This essay uses a striking example of digital remix promotion - BBC Radio 2’s Elvis ad - to examine developments in the contemporary branding and broadcast environment. Developing work by John Caldwell, it examines the Elvis ad as a ‘deep text’, a promotionally reflexive articulation by media industries about the nature of corporate media identity and aesthetics. Suggestive of the BBC’s attempt since the late 1990s to make its brand ‘sing’, and relating specifically to the visualization of radio in the digital age, the essay uses the Elvis ad to investigate the performance of network personality in the multi-channel era, the growing role of brand/design companies such as Red Bee Media, and the operational and ontological transition of the BBC to a digital media world. More generally, the essay considers the relation of found-footage promotion to the ‘spatialization of audiovisual culture’.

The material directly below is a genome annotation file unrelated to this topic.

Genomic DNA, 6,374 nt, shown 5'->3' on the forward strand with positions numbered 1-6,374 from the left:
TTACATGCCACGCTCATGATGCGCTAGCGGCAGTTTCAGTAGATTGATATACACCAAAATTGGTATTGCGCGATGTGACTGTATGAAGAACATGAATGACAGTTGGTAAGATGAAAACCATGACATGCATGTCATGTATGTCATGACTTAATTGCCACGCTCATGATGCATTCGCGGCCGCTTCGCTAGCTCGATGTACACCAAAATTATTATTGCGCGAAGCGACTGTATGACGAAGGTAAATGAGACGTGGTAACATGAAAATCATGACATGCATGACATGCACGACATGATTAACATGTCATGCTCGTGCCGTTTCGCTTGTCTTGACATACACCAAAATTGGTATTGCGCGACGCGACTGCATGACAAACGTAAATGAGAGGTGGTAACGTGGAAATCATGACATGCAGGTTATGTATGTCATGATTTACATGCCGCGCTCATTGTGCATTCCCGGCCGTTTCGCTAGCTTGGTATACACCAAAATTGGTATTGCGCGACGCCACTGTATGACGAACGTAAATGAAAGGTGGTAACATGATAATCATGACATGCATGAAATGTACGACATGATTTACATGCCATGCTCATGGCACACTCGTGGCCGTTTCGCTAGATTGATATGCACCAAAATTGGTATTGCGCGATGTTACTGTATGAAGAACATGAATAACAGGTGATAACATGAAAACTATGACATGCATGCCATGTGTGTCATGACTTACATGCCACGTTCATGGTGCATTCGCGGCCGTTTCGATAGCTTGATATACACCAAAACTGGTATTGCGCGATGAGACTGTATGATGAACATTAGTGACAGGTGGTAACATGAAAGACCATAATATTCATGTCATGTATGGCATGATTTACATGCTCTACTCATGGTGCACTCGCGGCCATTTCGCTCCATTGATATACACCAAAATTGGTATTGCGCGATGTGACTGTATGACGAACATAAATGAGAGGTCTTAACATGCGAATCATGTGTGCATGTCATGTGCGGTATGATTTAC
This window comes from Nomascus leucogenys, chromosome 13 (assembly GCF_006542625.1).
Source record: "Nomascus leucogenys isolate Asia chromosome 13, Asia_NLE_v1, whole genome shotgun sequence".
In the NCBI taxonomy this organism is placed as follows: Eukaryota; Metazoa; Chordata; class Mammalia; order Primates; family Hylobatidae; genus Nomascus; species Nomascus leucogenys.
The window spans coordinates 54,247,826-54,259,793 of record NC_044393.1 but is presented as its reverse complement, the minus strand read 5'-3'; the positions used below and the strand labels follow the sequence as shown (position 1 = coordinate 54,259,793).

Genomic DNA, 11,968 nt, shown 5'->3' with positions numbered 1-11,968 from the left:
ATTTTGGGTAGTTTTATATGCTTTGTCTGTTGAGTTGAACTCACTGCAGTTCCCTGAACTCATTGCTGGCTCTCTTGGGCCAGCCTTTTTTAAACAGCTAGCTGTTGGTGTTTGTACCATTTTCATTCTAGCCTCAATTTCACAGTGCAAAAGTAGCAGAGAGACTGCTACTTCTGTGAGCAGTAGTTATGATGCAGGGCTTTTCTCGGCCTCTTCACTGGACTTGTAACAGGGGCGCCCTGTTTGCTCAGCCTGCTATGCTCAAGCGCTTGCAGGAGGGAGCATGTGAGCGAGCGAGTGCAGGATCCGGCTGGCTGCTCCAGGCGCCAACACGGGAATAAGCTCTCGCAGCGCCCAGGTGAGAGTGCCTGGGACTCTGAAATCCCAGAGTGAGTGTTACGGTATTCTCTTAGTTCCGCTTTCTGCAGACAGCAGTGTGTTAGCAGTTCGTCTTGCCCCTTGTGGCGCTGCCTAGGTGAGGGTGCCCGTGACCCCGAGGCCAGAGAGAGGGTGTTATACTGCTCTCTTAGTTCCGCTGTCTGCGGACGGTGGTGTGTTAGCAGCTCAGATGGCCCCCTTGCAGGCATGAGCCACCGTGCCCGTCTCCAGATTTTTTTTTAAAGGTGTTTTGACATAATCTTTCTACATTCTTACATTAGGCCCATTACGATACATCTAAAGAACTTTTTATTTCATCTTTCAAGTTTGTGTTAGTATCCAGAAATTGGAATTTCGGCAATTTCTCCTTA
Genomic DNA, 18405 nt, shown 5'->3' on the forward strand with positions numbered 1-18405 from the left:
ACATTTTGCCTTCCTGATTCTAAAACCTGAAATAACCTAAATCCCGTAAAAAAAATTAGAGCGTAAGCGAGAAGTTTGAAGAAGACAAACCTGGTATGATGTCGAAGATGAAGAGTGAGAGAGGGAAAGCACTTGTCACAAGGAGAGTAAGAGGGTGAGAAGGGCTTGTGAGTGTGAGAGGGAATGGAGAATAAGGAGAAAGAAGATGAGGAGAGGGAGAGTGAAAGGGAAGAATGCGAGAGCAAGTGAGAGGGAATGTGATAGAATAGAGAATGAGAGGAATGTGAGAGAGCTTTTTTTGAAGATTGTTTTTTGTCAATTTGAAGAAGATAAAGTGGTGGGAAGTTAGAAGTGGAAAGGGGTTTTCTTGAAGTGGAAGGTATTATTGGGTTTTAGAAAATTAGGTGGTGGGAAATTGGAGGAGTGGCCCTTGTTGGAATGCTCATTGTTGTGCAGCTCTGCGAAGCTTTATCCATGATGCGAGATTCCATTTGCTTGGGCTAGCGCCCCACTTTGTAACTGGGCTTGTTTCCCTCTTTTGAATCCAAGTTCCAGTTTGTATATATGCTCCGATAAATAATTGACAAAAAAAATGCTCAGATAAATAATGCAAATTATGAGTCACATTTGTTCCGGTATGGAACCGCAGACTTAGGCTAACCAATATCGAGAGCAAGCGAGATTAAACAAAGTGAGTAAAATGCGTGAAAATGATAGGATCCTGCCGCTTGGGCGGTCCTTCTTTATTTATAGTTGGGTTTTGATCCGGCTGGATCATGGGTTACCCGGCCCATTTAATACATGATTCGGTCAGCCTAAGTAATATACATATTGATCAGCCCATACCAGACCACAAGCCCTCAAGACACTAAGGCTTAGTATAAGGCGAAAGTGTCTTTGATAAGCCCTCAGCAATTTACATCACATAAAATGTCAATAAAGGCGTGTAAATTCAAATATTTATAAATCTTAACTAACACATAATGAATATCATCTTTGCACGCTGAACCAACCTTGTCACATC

Grainge, P. (2010). Elvis sings for the BBC: broadcast branding and digital media design. Media, Culture and Society, 32(1), 45-61. https://doi.org/10.1177/0163443709350097